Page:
Strategic Relationships

Building Strategic Relationships

Like any other type of relationship, there are levels to this and strategic relationships are no different; they come in different forms (i.e. outsourcing vs informal collaboration vs sponsorship, etc). I won't go into depth about each type individually, but instead the intent is to give you an overview of what they are and how they can be used for your benefit. 

Strategic relationships can help you to tap into new opportunities, markets, and clients/customers by reaching individuals that you weren't targeting (or targeting effectively) before. In addition to those benefits, building effective strategic relationships can aid in creating a long-term competitive advantage within your business area. And as an entrepreneur, a competitive advantage is something that you are always striving to achieve and often having to recreate as the market adapts to your unique advantage over time. 

Select examples of strategic relationships in practice: 

Starbucks-Barnes and Noble: At one point in Starbucks' history, they partnered with Barnes and Noble to provide in-house coffee shops. 

McDonald's-Coca Cola: McDonalds and Coca-Cola, entered a partnership that started in the 1950's which has grown the two companies to the leading global food service retailer and the worlds largest beverage company, respectively. 

Apple- (Steve Wozniak and Steve Jobs): Steve Jobs, the free-spirited visionary with an eye for design and business, recognized the opportunity to create something big with the help of Steve Wozniak, the brains behind building the first apple computers.

Nike: Philip Knight had originally developed a strategic relationship with Japanese shoe maker Onitsuka Tiger (now ASICS) and originally worked in distribution of shoes before building Nike with his track coach Bill Bowerman. 

Microsoft-IBM and Microsoft-Apple (in the 1980's): The introduction of IBM's personal computer used Microsoft software. Also, Microsoft developed software to run on the early Apple computers.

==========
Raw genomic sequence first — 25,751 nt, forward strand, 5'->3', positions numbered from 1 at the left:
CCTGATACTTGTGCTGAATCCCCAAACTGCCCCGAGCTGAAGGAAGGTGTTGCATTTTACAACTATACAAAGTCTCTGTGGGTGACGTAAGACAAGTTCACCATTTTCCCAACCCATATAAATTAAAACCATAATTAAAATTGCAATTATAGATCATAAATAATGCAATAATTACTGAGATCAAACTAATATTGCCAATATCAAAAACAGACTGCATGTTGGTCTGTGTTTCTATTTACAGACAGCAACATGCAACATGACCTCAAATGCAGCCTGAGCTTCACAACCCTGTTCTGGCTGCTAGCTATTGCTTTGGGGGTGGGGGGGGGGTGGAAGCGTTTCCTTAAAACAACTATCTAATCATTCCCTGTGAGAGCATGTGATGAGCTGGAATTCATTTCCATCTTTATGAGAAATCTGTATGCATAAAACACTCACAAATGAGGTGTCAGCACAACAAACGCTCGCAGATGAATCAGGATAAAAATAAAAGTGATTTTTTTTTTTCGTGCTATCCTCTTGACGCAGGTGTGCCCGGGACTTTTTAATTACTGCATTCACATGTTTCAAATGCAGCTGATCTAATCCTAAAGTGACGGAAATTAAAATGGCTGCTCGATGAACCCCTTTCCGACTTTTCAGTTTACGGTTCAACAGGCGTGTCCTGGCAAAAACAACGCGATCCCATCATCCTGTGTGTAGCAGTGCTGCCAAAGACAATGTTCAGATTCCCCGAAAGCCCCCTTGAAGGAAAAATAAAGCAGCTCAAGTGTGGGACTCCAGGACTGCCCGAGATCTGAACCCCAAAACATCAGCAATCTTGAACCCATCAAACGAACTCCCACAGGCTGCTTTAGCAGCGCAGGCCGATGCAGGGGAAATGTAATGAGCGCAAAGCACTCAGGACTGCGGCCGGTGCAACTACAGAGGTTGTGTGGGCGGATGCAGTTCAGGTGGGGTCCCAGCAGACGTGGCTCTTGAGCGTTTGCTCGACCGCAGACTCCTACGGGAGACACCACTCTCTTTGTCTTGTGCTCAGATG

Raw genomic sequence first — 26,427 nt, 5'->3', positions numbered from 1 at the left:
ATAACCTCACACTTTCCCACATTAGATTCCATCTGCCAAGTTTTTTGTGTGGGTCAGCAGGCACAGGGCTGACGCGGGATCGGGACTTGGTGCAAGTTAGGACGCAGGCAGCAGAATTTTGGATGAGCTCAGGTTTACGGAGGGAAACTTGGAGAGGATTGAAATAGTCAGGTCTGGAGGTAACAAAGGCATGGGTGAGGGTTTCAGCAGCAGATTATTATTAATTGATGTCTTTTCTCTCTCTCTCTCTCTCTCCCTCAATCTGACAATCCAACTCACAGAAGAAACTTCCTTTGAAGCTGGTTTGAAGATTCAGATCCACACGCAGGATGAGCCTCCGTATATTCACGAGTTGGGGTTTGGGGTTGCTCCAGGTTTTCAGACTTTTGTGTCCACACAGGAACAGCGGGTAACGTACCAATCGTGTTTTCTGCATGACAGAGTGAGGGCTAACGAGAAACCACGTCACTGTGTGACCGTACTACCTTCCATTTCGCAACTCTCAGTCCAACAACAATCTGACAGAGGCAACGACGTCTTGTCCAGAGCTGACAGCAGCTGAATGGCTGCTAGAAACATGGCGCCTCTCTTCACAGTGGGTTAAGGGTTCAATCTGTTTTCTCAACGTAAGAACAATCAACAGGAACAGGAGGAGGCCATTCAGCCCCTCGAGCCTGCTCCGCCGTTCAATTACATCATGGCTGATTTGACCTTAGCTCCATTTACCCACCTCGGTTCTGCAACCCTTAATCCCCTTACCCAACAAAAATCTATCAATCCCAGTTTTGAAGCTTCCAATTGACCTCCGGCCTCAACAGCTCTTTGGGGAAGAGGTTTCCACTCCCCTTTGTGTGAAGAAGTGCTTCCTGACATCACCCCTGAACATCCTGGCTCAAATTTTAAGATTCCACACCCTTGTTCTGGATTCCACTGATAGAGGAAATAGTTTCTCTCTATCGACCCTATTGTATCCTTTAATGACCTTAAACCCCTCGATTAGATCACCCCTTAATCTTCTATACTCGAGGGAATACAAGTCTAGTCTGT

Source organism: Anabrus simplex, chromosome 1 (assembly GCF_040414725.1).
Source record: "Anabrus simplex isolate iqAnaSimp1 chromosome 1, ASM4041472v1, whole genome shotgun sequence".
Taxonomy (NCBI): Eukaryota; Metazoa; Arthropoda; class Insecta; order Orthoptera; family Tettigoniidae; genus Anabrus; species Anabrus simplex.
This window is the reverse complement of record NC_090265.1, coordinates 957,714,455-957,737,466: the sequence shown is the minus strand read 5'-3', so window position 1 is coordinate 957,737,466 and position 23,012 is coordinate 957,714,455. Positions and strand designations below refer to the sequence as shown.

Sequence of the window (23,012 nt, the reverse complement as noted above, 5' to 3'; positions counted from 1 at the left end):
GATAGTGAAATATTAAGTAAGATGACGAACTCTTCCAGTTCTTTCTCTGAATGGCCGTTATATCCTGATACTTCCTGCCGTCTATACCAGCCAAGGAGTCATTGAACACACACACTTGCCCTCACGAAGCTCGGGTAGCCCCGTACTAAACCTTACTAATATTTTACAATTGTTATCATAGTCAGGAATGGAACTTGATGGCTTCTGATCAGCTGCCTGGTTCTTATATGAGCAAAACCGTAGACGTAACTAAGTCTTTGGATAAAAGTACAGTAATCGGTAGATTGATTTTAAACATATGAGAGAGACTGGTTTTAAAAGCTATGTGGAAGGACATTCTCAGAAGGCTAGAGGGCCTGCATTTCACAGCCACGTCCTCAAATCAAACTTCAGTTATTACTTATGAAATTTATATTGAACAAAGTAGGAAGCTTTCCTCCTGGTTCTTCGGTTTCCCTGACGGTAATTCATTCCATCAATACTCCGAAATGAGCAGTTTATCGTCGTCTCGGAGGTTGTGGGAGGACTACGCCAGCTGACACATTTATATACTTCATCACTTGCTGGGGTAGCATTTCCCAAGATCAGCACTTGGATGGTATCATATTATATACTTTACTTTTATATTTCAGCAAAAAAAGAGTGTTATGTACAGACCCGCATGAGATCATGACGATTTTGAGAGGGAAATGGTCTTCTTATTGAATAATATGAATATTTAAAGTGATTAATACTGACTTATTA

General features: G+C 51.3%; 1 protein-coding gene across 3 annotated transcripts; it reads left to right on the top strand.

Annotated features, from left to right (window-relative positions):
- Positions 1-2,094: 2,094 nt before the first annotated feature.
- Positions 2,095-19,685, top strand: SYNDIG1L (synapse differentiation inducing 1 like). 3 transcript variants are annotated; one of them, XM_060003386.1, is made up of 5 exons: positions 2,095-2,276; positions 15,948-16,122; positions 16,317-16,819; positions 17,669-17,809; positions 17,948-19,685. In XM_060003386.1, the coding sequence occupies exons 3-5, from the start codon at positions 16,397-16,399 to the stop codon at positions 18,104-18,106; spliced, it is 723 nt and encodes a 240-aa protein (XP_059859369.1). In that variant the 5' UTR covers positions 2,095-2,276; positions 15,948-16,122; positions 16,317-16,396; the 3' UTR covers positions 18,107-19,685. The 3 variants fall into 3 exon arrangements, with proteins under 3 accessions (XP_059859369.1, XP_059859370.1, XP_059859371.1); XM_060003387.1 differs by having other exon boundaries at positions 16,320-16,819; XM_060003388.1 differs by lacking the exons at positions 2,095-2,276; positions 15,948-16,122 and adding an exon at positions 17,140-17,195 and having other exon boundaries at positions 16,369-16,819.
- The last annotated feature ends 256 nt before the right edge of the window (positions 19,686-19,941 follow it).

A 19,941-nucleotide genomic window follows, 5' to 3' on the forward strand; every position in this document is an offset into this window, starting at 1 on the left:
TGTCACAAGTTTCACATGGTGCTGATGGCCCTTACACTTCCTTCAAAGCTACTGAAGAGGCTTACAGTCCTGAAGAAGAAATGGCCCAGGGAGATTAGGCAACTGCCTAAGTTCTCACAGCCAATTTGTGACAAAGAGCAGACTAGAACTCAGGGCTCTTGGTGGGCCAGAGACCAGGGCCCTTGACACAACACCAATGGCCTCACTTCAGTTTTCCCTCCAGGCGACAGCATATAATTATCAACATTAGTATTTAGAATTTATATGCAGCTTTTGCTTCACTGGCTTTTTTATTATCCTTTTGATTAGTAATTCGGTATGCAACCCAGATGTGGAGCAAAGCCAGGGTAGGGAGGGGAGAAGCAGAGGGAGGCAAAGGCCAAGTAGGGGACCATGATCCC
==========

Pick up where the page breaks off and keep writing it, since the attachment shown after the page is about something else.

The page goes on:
Do you see how each strategic relationship was beneficial??? If not, give it a little thought before continuing on. 

What you can do now!

Identify AT LEAST ONE business (or successful entrepreneur) that either 1) appeals to your customer, but doesn't take your exact customer so that you can offer an added benefit to your customers; or 2) a business that has potential customers that would benefit from your product/service that can then be passed on to the first business.

For example, lets say an all natural juice bar owner is looking for more customers, then maybe the owner would look to form a partnership with a local gym. In this case both companies have similar customers that are interested in health, but they are not stealing customers from each other. Alternatively, if you are the gym owner and you want to offer additional benefits to your members, maybe you seek out local massage companies to partner with that can offer massages at a discounted rate that help aid recovery from workouts.

Allow me to give another example, maybe you are attempting to be a rising thought leader on a particular topic, but you don't have a large following just yet, something you may want to consider is doing a guest blog post to someone else's audience; preferably someone with a larger audience. This allows you to get your message out into the world; reaching more people than you have been reaching before, and it helps to solidify you as an expert in your chosen niche. This guest posting strategy provides value to the audience of whomever's page you're blogging on.

**Note** Forming some strategic relationships will be easier than others, for instance informal versus formal relationships (i.e. those requiring contract agreements). So, before approaching someone with an offer, make sure you've done your research and that you are coming correctly so that you can present yourself in the best possible way. You only get one chance to make a first impression so make it count! 

Once you've identified a business (or successful entrepreneur) that would be a great strategic relationship for your company, what I want you to do is COMMENT ON THIS POST and then SHARE ON SOCIAL MEDIA.

In the comments section below, say what service or product you offer to customers/clients, what strategic relationship you believe would be beneficial, and how you think it will be mutually beneficial to both parties involved. This will help you brainstorm while giving you a sense of public accountability, and also help others come up with ideas for their own unique business and who knows, you might see someone in the comments that you could partner with!